Among the mentioned post-stroke painful conditions, BTX-A has only been used in post-stroke shoulder pain (PSSP). About 40% of stroke patients show PSSP [54]. This clinical complication can compromise functional gain, and contribute to longer term disability [55]. Whether the pain has nociceptive or neuropathic origin in PSSP is unclear and controversial [4,56]. Some studies have focused on the associations of PSSP with peripheral pathology, in particular tendinopathies and capsulitis attributing a nociceptive origin to shoulder pain. On the other hand, the frequent presence of damage to the spino-thalamo-cortical system and, the presence of chronic pain in the affected side could be consistent with a central neuropathic component of this type of pain. Central sensitization could occur in PSSP following contribution from variable peripheral pathologies, such as capsulitis, which are common in older people [56]. Several studies have been reported on the effect of BTX-A in relief of PSSP. Generally, BTX-A is administrated in order to obtain a reduction of spasticity as well as providing pain relief. Although the effect of BTX-A on spasticity improvement has been widely demonstrated, the effectiveness of BTX-A in reducing shoulder pain after stroke is controversial. So far, six randomized controlled trials (RCT), double-blind studies concerning BTX-A use in PSSP have been reported [57,58,59,60,61,62]. In all studies, BTX-A was injected into the spastic shoulder muscles. Furthermore, one pilot study has been published in which BTX-A was injected into the shoulder joint [63] (Table 2). The studies widely varied in size, BTX-A formulation, doses and injected muscles, associated rehabilitative interventions and functional assessment measures, making a comparison not possible. The sample size of RCTs ranged from 20 to 31 patients. In all studies BTX-A was compared to placebo, but in one it was compared to triamcinolone. Of the RCTs, three studies reported significant pain reduction after BTX-A injection [58,59,60]. Different muscles and BTX-A dosage were injected: in one [60] and two studies [58,59], 100 U (Botox) and 500 U (Dysport) of BTX-A, respectively, were used. Of those in which BTX-A treatment did not give benefit compared to controls [57,61,62], a dosage from 100 U to 200 U of BTX-A (Botox) was injected. In two studies, 100 U of BTX-A were injected into the subscapularis muscle [57,61], whereas in a remaining study a dosage from 140 to 200 U of BTX-A was injected into teres major (40–60 U) and pectoralis muscles (100–150 U) [62]. In all studies, pain was assessed by VAS (Visual Analogue Scale), except for one study in which the NRS (Numeric Rating Scale) was administered to the patients [60]. The VAS is a diffusely used measurement of pain intensity. The scale is characterized by a horizontal (HVAS) or vertical (VVAS) line that is 10 cm long. The extremes are comprised of two verbal description: 0 = “no pain”, and 100 = “worst imaginable pain”. The NRS is a segmented numeric version of the VAS in which a respondent selects a whole number (0–10 integers) that best reflects the intensity of their pain. In this tool of pain assessment, a subject selects the number (0–10) that best reflects the intensity of pain with 0 representing “no pain” and 10 “worst imaginable pain”. Pain reduction was also associated with the improvement in joint motion, particularly for external rotation of the shoulder. On the other hand, no improvement in active and passive shoulder movement was observed in studies in which no reduction of pain occurred by BTX-A injection. Rehabilitative interventions associated to BTX-A or placebo treatment were variable. In only one study, subjects underwent standard physical therapy after treatment [60]; whereas in two studies, rehabilitation was not specified [57,61]. Of the remaining studies, different rehabilitative strategies were used: non standardized physical therapy for stretching and spasticity inhibition [59], occupational therapy [62] and TENS for six weeks [58]. Follow-up was variable, ranging from 4–12 weeks. In all studies, no adverse event was observed. In the study in which BTX-A was injected into the shoulder joint, five subjects were treated with different dosages and BTX-A formulations: 100 U of Botox (2 patients), 100 U of Xeomin (2 patients) and 500 U of Dysport (one subject) [63]. Significant pain reduction to VAS: 8.7 ± 1; 1.5 ± 1.1; and 1.5 ± 1.2 at baseline, 2 and 8 weeks, respectively (p < 0.001) was observed. A previous systematic review affirmed that BTX-A decreased pain and improved shoulder function in patients suffering from chronic shoulder pain following spastic hemiplegia or arthritis [64]. Pain reduction was significantly greater in the botulinum toxin group compared to placebo (p = 0.02) at 12–24 weeks. However, large-scale multicentre RCT are needed to confirm the effectiveness of neurotoxin in this painful condition, since the mentioned studies had small sample sizes, different study designs, and mediocre quality. Furthermore, when using BTX-A in pain relief associated to spasticity, some questions arise that are unsolved; (1) injected dosage—in this respect, it is important to investigate whether lower BTX-A doses than those normally used in treating spasticity are sufficient to obtain pain reduction; (2) duration of action—it is unknown whether the effect of BTX-A on pain relief goes beyond the duration of action observed in spasticity treatment; and (3) inoculation techniques—since, intra-articular and intramuscular injection were used, it is important to know whether both modalities are efficacious or if one is more efficacious than other one.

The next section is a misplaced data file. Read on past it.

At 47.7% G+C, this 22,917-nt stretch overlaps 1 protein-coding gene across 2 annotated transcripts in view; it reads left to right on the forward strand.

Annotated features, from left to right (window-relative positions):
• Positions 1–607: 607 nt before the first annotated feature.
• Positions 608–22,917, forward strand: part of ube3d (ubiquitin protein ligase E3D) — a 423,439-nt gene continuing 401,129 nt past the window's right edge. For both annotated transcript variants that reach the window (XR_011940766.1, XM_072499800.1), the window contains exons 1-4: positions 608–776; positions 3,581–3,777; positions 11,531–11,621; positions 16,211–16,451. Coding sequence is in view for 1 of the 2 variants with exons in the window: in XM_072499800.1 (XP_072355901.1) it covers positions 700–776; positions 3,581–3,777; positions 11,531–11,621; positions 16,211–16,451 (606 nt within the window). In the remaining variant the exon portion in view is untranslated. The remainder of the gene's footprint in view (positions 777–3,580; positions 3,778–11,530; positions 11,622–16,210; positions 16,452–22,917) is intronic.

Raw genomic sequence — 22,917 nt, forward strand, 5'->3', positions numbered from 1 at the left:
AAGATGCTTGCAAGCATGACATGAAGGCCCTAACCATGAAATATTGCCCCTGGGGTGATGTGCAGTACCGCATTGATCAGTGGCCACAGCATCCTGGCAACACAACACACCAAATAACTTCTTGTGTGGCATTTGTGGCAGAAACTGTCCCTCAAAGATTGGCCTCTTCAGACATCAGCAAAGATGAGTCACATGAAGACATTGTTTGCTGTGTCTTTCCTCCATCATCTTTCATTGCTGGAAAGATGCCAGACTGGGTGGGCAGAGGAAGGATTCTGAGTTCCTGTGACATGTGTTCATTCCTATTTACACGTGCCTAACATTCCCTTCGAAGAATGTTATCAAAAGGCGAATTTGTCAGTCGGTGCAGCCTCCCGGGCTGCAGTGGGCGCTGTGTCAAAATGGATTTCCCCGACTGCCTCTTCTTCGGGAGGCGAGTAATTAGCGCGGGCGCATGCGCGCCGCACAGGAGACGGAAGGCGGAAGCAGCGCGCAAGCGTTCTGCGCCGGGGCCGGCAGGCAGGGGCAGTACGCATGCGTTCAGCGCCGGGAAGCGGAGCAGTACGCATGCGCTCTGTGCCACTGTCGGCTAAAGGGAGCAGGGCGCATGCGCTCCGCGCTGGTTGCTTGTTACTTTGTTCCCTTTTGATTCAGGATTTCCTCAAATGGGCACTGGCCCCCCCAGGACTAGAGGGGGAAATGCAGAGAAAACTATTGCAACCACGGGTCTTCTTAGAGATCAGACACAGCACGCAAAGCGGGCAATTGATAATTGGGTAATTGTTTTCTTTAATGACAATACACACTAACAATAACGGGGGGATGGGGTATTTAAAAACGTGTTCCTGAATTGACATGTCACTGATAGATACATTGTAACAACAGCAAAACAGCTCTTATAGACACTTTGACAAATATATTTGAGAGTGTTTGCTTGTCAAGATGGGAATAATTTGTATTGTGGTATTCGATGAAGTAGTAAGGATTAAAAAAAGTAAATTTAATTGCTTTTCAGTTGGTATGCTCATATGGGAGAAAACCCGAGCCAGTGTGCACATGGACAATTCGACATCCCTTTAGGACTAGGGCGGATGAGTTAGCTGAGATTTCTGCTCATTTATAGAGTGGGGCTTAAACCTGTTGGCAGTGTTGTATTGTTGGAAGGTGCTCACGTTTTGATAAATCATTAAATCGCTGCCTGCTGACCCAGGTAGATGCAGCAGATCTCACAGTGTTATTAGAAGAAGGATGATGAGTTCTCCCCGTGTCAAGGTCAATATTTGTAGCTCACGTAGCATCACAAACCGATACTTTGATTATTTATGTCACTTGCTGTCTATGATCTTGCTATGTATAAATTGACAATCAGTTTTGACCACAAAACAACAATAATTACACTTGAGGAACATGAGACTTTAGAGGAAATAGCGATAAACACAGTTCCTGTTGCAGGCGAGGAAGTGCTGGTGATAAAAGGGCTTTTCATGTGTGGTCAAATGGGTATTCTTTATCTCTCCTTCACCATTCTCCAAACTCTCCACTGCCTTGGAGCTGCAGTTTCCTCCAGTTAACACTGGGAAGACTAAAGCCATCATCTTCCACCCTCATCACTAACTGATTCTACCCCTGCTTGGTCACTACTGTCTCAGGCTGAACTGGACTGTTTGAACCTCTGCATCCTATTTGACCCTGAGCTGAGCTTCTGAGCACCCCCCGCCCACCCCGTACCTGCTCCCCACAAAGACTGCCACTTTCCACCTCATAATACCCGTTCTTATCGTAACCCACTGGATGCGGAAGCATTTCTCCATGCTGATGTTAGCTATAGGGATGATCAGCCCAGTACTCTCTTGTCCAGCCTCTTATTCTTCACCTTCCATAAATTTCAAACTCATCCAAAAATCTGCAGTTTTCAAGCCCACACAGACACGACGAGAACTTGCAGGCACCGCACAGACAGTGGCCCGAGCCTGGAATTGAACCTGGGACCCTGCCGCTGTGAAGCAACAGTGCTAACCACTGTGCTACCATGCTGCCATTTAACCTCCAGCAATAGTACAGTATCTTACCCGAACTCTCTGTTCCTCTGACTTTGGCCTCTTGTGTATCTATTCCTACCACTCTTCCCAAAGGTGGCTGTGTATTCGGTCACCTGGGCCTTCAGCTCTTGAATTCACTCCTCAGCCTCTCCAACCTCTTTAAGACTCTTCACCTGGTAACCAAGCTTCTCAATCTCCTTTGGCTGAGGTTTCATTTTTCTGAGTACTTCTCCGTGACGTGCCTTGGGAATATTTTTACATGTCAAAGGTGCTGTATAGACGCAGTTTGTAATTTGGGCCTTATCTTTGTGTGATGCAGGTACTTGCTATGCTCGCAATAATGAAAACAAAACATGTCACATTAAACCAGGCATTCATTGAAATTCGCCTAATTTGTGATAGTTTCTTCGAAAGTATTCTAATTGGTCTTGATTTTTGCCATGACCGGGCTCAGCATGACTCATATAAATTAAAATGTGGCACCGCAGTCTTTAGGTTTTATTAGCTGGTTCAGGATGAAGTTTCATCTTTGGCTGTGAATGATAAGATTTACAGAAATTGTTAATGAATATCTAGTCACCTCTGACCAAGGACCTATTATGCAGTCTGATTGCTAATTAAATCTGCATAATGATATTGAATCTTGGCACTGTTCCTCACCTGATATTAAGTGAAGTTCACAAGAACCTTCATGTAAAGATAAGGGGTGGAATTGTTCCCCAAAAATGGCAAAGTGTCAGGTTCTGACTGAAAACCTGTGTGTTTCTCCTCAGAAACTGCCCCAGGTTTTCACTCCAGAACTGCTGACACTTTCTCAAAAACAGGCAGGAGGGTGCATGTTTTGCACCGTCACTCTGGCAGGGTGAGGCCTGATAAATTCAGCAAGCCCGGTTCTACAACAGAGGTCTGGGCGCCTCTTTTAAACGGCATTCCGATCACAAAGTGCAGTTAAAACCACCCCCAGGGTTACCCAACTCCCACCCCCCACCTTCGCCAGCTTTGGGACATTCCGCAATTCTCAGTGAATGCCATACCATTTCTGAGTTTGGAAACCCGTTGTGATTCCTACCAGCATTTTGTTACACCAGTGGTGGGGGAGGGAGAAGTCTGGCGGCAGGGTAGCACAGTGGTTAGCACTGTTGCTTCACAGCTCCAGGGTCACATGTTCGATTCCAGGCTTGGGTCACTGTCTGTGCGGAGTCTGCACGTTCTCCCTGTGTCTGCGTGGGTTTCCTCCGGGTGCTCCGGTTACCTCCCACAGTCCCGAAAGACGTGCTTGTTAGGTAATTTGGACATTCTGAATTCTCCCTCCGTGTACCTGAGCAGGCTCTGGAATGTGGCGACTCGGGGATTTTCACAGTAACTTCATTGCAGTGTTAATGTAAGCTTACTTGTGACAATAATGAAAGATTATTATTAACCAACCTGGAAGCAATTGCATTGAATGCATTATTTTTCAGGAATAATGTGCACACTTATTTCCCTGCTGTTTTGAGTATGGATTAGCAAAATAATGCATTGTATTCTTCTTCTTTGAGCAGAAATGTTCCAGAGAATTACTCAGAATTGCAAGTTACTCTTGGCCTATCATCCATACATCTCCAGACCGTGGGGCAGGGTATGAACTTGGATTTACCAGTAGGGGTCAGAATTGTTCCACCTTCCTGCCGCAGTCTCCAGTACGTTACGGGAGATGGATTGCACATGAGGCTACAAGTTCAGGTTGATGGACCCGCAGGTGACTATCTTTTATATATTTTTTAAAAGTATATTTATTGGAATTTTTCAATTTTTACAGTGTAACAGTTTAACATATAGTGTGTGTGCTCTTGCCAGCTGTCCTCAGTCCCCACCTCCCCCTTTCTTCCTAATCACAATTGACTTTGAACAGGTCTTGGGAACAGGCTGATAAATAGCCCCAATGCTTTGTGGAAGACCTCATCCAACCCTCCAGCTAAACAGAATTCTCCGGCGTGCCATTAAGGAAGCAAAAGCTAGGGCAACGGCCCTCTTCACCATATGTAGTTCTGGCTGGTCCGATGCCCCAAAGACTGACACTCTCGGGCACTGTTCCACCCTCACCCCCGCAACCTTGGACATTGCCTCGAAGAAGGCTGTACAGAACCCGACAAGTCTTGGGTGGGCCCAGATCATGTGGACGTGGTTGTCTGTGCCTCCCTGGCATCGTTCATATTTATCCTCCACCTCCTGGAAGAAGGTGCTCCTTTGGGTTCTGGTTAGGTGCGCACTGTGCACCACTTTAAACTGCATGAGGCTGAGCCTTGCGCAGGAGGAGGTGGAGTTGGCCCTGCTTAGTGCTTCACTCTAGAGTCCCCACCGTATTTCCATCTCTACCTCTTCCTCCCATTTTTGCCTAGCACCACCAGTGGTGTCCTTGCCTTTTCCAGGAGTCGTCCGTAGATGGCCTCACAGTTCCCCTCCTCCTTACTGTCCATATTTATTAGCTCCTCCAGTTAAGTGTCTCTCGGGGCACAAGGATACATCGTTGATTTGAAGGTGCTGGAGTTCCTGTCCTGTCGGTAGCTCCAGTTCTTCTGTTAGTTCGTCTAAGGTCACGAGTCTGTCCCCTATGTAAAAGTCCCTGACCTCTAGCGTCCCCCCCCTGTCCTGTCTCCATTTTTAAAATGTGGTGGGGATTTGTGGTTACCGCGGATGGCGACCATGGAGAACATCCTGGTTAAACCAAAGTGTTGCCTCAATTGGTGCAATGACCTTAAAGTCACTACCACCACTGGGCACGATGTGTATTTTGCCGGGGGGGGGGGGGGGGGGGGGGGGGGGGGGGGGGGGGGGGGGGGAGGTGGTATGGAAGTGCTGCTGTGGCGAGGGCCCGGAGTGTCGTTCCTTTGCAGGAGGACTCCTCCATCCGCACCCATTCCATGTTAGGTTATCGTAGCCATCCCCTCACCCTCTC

5.2. Pain in Spinal Cord Lesion